Saudi Arabia unveils plan to wean economy off oil

A minaret in the center of Riyadh © Ali Jarekji
Riyadh has approved a long-term economic blueprint to transform the kingdom’s economy aimed at minimizing the country's reliance on oil.

Titled ‘Saudi Vision 2030’, the plan reveals budget, policy and regulatory changes which are to be realized over the next 15 years to help the country’s economy to survive beyond crude.

Over seventy percent of the country’s income comes from energy exports. With the plunge in crude prices Saudi Arabia ran a record deficit of over $90 billion in 2015.

Riyadh intends to raise its share of non-oil exports in non-oil GDP from 16 percent to 50 percent.

It aims to build a "prosperous and sustainable economic future" for the kingdom, according to the news release. It also gave details on privatization and the creation of what it called the "largest sovereign wealth fund in the world."

"We will smooth the process of listing private Saudi companies and state-owned enterprises, including Aramco. This will require deepening liquidity in our capital markets, fortifying the role of the debt market and paving the way for the derivatives market," the announcement said.

The kingdom plans to sell less than five percent of the state-owned Saudi Aramco oil company. Deputy Crown Prince Mohammed bin Salman said the company is valued above $2 trillion.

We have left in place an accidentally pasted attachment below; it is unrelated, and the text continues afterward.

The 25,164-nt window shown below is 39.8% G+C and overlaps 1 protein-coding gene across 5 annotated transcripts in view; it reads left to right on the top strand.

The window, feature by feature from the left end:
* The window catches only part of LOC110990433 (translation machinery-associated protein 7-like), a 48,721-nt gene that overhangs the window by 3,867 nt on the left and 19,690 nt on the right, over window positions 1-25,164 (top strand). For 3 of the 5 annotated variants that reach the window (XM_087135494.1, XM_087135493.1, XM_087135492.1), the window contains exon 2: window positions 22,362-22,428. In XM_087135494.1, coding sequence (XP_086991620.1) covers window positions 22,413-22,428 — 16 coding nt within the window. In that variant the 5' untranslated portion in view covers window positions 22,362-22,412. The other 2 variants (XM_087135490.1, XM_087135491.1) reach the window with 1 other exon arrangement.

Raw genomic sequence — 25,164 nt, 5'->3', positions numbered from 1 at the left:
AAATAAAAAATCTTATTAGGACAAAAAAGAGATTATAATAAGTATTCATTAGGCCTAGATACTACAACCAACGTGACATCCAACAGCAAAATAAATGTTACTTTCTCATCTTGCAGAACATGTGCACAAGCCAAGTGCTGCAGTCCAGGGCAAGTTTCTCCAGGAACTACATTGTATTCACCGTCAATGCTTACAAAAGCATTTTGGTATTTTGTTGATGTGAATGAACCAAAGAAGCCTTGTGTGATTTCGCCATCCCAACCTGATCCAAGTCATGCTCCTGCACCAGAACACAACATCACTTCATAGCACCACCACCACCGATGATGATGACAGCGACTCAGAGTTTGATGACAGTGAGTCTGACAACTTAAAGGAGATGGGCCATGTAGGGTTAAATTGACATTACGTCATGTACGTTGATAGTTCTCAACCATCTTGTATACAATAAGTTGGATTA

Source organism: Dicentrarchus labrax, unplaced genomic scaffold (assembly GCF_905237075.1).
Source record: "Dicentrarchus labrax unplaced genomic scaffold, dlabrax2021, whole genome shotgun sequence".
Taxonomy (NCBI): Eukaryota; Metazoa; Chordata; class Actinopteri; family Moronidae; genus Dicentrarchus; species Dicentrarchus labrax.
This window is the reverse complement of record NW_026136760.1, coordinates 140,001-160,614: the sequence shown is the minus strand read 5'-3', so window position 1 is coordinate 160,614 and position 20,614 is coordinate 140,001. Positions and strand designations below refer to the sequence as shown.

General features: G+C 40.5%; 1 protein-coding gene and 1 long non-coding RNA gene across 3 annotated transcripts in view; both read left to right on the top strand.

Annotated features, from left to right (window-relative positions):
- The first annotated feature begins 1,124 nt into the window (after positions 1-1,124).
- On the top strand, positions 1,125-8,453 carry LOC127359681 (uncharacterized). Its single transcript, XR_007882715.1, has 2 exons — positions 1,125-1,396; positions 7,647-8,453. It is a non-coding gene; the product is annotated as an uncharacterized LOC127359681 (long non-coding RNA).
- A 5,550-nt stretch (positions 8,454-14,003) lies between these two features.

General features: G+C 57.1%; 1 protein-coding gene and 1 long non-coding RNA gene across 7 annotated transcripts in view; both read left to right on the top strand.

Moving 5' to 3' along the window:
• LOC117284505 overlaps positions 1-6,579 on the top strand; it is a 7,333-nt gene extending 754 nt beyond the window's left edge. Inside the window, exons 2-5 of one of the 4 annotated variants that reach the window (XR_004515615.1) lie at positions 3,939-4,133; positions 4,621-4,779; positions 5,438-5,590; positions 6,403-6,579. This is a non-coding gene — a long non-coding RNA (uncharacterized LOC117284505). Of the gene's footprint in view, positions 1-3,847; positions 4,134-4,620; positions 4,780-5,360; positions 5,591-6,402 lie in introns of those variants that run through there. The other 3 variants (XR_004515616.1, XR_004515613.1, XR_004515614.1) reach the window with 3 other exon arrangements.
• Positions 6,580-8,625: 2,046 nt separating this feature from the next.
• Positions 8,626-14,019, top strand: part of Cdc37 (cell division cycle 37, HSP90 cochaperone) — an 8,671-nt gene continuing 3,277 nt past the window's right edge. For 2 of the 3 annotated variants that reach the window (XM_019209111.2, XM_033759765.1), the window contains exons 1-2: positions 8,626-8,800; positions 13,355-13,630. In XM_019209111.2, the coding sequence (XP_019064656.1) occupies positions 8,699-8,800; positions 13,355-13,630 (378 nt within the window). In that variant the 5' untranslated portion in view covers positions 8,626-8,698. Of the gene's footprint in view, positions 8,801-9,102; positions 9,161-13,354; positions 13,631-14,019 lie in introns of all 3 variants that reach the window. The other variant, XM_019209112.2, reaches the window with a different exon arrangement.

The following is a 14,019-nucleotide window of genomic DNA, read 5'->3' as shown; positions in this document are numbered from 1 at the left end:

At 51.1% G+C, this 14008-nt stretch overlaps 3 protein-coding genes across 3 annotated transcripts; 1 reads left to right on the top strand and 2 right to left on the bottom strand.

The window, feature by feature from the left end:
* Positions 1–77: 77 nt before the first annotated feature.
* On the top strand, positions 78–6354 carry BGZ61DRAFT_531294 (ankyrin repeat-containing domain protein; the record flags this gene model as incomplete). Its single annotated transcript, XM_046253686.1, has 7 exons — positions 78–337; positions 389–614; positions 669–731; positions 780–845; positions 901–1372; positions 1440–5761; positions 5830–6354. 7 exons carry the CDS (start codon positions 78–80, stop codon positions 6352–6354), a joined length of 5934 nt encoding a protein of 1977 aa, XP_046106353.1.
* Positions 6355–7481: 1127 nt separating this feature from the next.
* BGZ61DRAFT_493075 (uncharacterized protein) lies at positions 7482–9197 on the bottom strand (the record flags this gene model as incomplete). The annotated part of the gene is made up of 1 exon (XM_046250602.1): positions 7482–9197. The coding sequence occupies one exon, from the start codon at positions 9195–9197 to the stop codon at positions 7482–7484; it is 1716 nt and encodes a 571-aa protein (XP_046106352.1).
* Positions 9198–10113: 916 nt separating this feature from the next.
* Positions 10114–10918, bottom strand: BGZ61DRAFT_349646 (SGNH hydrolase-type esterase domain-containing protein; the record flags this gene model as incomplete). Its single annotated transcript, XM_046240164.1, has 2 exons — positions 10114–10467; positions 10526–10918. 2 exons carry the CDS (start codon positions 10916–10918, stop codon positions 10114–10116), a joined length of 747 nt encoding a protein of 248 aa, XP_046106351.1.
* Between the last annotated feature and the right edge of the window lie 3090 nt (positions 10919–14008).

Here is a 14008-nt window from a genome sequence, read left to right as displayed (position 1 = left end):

Part of the Aramco share sales would go directly towards creating the world's largest sovereign wealth fund, according to bin Salman.

The Public Investment Fund (PIF) aims to invest cash from the country's oil and gas operations into other sectors and will eventually hold more than $2 trillion in assets.

Among the other reforms disclosed in the plan is the introduction of a new visa system, allowing expatriate Muslims and Arabs to work long-term in the kingdom.

They also include investing in digital infrastructure, mining, culture, education and the military.

The Saudi government is currently accelerating subsidy cuts and introduces more taxes, including a levy on luxury items and energy and sugary drinks as well as a value added tax. According to Prince Mohammed the step will bring the kingdom $100 billion a year by 2020.